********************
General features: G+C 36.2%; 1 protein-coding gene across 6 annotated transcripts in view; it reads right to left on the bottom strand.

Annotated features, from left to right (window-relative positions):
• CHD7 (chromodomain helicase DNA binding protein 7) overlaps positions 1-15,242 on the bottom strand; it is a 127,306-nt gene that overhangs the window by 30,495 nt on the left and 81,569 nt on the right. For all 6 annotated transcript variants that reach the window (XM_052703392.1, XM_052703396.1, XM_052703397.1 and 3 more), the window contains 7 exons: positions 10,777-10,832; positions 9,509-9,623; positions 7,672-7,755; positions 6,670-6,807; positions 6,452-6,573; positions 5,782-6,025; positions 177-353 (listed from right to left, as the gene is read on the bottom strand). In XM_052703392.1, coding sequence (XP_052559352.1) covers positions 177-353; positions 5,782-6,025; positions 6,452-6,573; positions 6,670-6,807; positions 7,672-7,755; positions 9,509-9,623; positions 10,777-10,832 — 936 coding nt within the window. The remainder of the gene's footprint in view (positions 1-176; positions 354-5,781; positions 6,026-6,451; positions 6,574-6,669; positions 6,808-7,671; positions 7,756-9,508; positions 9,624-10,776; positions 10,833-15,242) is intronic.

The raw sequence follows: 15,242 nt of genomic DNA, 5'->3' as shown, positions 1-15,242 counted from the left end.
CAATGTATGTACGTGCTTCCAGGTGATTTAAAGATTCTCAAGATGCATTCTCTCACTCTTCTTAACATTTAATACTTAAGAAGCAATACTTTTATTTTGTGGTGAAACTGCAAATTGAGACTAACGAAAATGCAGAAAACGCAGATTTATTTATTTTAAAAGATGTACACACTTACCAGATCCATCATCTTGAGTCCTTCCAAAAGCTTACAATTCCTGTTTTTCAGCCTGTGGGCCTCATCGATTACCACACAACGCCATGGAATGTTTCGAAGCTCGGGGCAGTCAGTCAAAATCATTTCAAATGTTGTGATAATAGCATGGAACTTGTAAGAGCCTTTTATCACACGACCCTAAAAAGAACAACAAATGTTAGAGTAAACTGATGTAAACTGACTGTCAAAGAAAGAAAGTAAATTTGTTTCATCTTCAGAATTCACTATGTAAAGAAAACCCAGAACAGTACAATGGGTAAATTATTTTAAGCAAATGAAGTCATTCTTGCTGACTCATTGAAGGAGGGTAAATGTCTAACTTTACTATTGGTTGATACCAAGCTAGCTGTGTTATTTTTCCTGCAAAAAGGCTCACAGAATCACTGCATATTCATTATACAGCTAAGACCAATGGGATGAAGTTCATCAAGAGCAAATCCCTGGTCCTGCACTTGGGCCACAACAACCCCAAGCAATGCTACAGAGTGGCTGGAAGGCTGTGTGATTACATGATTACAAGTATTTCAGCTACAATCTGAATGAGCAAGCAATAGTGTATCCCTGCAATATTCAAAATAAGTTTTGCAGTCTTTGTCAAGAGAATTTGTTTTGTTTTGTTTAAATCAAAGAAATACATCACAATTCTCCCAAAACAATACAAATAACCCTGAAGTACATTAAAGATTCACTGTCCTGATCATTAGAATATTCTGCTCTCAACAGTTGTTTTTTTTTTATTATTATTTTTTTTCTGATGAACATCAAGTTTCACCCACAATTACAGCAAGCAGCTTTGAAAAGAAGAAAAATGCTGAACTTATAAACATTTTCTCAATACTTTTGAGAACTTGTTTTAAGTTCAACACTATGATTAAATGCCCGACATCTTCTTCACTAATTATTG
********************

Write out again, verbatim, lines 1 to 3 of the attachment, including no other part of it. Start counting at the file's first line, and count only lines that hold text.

General features: G+C 36.2%; 1 protein-coding gene across 6 annotated transcripts in view; it reads right to left on the bottom strand.

Annotated features, from left to right (window-relative positions):
• CHD7 (chromodomain helicase DNA binding protein 7) overlaps positions 1-15,242 on the bottom strand; it is a 127,306-nt gene that overhangs the window by 30,495 nt on the left and 81,569 nt on the right. For all 6 annotated transcript variants that reach the window (XM_052703392.1, XM_052703396.1, XM_052703397.1 and 3 more), the window contains 7 exons: positions 10,777-10,832; positions 9,509-9,623; positions 7,672-7,755; positions 6,670-6,807; positions 6,452-6,573; positions 5,782-6,025; positions 177-353 (listed from right to left, as the gene is read on the bottom strand). In XM_052703392.1, coding sequence (XP_052559352.1) covers positions 177-353; positions 5,782-6,025; positions 6,452-6,573; positions 6,670-6,807; positions 7,672-7,755; positions 9,509-9,623; positions 10,777-10,832 — 936 coding nt within the window. The remainder of the gene's footprint in view (positions 1-176; positions 354-5,781; positions 6,026-6,451; positions 6,574-6,669; positions 6,808-7,671; positions 7,756-9,508; positions 9,624-10,776; positions 10,833-15,242) is intronic.